Arrive Gultcher. Awaiting next ferry, breakfast in Seaview Cafe, open all year round with potential customer base in winter of at least 12 passengers a month.
Third ferry of morning shifting water on deck. Crewman: 'It's OK. Just step over the puddle.' Faint echoes of Titanic, minus orchestra. Step over puddle, end up in wheelhouse.
Skipper, steering steady course to Unst: 'You'll be here to inspect possible sites for the Scottish parliament?'
'You're not too impressed by the Scottish parliament, then?'
'No, but I don't suppose it'll make much difference. We're a law unto
ourselves up here.'
Sky darkens. Last of Britain looms bleakly into view.
Arrive Belmont, Unst. Third bus welcomes survivors. Neither Leasks of Lerwick nor Jamesons, but 'Luxury Travel.' One other passenger, middle-aged man. Ask about Unst. 'Unst, he says gravely, 'has never been the same since the cold war finished.' Driver of Luxury Travel utters only three words during journey: 'Haroldswick or Baltasound?'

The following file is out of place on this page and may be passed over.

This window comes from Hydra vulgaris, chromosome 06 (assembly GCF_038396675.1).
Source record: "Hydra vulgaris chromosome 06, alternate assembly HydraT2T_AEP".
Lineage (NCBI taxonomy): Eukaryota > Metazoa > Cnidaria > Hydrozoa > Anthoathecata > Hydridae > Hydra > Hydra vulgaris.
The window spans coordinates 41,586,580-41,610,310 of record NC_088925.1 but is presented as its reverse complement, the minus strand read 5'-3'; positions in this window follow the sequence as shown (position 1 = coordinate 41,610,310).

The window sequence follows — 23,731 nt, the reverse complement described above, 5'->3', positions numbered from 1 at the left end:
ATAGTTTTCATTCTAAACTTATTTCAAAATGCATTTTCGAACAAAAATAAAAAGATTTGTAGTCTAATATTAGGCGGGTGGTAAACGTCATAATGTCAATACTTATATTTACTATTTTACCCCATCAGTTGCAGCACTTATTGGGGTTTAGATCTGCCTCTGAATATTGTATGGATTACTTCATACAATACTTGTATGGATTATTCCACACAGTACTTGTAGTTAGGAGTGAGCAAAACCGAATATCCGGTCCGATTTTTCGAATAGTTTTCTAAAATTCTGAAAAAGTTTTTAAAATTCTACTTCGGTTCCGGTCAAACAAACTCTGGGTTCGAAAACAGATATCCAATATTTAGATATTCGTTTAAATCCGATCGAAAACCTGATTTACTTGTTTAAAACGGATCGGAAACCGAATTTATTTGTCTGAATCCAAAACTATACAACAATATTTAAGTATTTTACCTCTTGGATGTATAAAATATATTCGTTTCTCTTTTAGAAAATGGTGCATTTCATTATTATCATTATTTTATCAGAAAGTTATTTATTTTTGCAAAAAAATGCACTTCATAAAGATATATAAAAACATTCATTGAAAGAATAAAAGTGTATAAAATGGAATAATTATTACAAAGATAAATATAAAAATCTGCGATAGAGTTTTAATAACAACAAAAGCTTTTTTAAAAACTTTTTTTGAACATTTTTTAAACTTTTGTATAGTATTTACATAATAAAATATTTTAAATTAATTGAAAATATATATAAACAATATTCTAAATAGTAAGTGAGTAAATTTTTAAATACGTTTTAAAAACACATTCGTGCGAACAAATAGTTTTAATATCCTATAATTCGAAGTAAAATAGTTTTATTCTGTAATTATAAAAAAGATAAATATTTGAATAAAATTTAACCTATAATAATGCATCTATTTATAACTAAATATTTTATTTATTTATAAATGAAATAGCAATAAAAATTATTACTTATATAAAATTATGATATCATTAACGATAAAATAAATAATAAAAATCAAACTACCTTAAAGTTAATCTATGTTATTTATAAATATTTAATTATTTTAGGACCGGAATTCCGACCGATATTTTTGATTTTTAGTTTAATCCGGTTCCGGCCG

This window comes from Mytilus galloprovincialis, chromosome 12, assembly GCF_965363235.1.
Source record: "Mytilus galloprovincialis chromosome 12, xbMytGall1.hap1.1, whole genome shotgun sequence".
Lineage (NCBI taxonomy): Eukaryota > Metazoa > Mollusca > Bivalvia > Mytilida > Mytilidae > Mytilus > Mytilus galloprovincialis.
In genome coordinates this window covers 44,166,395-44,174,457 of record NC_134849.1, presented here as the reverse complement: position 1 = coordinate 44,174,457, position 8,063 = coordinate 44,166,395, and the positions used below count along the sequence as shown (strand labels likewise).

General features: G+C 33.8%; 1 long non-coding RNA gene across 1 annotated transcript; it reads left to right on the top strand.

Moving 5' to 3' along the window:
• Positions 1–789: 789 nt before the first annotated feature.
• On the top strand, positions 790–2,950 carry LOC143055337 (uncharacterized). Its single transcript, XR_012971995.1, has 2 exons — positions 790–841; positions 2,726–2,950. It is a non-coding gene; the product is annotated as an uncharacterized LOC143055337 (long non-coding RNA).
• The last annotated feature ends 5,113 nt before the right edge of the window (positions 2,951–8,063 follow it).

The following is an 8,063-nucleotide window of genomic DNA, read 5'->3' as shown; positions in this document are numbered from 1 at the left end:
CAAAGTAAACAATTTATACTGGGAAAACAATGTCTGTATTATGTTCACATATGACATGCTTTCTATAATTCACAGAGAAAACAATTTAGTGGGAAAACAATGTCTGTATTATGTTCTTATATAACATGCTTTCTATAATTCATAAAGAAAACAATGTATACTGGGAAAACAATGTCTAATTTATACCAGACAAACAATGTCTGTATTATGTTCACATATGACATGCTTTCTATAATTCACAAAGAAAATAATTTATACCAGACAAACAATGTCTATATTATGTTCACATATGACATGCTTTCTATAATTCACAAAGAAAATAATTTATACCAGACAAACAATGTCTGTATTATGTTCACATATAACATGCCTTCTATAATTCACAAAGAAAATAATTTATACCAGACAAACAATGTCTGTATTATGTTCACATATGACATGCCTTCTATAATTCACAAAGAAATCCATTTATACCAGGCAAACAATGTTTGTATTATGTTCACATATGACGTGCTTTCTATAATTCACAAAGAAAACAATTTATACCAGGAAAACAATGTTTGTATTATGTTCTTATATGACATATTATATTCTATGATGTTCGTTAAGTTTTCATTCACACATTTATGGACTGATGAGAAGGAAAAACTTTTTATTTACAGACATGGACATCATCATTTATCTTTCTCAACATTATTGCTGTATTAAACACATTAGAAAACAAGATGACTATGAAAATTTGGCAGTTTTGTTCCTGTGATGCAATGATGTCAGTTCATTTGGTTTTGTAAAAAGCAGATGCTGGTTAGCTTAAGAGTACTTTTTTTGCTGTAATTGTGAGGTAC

Disgorged outside Indian reservation known as Baltasound chalets. Total journey time (from leaving deepest Ayrshire): 23 hours 15 minutes.
Moray McLaren's 'Shell Guide to Scotland' (1971) lists two 'comfortable'
hotels on Unst. I can find only one, so I ask someone what became of the other. 'It blew away in the last gale,' he explains in a rather matter-of-fact fashion. The island boasts the British wind speed record of 177 mph, at which point the meter smashed and was just seen heading in bits for the North Sea. But it took more than 177 mph to blow the hotel away. More like 200, they reckon.
My chalet is warm and cosy, with Scandinavian pine walls, a big bed, a TV set, and a view of the sea. And up there is the life support system of the hotel, the one that didn’t blow away. Only someone of limited imagination – myself – could fail to speculate about the wind-resistant properties of a chalet.
I go at once in search of a taxi. Shortly, a familiar figure turns up.
'I know you, you're the bus driver.'
'Jack of all trades,' he mutters, whereupon we drive in silence to the
last post office in Britain.